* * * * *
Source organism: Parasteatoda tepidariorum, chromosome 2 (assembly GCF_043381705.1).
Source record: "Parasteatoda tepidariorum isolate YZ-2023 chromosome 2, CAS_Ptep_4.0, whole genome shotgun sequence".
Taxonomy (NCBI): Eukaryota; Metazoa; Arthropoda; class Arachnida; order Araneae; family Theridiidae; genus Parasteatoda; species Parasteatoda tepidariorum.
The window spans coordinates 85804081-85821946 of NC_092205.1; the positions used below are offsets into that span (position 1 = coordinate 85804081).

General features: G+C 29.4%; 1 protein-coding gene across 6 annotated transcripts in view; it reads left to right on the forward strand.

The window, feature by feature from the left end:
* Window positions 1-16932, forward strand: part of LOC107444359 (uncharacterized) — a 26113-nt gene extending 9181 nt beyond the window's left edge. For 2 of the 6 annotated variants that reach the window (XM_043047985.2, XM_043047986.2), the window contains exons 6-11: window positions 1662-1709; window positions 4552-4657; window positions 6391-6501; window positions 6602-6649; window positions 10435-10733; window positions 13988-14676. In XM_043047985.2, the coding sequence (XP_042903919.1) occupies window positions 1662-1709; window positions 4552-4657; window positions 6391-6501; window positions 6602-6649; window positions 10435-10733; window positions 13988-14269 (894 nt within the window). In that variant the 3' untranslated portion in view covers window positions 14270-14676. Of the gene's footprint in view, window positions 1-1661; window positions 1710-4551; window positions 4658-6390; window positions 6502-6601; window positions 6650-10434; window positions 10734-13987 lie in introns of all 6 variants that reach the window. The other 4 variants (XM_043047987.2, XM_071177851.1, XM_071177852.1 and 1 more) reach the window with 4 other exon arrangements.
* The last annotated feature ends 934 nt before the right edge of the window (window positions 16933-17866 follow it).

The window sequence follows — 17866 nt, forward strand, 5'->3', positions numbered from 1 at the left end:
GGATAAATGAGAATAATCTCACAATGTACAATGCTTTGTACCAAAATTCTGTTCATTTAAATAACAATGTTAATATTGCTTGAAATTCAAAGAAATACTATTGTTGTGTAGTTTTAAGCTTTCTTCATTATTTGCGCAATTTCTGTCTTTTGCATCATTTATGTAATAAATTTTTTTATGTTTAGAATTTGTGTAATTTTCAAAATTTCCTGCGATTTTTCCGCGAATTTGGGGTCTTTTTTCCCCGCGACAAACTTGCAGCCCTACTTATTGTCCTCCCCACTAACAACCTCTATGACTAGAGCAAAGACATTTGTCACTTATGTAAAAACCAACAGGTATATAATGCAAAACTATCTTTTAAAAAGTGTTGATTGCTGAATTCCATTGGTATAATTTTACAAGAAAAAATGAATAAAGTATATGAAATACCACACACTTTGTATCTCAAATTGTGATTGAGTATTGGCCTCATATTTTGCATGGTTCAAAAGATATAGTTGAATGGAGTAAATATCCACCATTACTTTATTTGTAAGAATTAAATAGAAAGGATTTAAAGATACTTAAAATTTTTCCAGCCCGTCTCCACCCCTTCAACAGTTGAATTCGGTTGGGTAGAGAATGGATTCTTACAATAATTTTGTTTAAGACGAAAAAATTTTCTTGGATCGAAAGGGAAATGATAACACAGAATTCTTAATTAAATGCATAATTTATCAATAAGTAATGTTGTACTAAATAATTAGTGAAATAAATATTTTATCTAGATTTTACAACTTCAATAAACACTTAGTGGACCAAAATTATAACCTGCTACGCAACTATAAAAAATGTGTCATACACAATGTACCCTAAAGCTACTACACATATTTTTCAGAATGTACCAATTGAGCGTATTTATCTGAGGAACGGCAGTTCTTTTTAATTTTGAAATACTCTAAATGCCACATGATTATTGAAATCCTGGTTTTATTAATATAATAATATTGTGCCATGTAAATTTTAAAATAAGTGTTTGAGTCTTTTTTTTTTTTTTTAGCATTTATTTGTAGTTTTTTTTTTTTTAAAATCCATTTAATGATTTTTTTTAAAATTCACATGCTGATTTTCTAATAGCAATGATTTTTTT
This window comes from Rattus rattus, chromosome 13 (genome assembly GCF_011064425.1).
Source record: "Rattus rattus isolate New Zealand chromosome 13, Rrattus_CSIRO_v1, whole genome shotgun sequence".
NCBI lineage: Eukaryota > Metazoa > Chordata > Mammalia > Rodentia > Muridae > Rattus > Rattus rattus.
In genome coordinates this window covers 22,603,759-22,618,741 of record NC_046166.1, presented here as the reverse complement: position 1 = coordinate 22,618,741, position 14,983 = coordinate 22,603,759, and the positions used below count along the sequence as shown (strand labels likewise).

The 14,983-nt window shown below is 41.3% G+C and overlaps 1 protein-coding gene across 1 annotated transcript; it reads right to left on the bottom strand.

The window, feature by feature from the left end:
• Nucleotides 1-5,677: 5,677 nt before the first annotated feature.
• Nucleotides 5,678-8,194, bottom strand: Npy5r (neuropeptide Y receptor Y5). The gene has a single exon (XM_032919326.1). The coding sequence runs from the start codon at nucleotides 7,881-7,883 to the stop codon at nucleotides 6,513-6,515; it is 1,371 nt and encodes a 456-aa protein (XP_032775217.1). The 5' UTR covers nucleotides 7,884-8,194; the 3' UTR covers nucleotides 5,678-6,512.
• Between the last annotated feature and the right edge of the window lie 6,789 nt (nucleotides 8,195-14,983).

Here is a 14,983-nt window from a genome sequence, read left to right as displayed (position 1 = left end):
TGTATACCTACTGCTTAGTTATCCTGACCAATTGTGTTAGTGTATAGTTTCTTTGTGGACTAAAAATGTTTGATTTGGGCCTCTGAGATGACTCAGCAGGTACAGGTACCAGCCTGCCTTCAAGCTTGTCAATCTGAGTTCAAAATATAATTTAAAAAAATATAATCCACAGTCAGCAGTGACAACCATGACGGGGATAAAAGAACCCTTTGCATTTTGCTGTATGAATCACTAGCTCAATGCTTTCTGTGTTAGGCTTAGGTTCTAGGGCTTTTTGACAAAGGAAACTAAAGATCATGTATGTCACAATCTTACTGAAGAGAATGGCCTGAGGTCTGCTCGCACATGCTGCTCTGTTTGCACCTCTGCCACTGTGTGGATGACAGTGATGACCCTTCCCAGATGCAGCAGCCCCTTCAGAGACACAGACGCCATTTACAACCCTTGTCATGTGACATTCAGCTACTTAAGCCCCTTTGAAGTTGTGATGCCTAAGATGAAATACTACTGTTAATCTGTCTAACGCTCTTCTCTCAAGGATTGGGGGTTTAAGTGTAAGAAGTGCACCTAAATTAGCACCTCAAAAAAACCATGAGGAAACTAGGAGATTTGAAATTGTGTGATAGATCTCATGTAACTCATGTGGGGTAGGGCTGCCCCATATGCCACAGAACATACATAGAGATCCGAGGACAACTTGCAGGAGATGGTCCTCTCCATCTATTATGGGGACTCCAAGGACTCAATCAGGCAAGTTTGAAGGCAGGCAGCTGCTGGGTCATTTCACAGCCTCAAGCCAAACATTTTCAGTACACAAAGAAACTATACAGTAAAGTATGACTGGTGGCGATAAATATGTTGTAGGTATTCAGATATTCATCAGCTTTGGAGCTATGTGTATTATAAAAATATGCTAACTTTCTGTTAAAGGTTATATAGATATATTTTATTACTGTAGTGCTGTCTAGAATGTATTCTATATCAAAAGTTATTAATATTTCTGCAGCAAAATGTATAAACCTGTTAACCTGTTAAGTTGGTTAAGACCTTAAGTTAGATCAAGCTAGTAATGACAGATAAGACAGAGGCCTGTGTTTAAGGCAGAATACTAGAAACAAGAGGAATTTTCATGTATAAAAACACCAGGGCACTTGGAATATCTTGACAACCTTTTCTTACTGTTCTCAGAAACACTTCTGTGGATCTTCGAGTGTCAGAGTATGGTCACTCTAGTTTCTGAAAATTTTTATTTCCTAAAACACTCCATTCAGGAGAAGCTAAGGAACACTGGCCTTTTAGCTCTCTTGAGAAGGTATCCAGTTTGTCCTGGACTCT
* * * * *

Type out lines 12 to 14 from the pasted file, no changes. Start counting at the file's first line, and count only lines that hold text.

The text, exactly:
Source record: "Rattus rattus isolate New Zealand chromosome 13, Rrattus_CSIRO_v1, whole genome shotgun sequence".
NCBI lineage: Eukaryota > Metazoa > Chordata > Mammalia > Rodentia > Muridae > Rattus > Rattus rattus.
In genome coordinates this window covers 22,603,759-22,618,741 of record NC_046166.1, presented here as the reverse complement: position 1 = coordinate 22,618,741, position 14,983 = coordinate 22,603,759, and the positions used below count along the sequence as shown (strand labels likewise).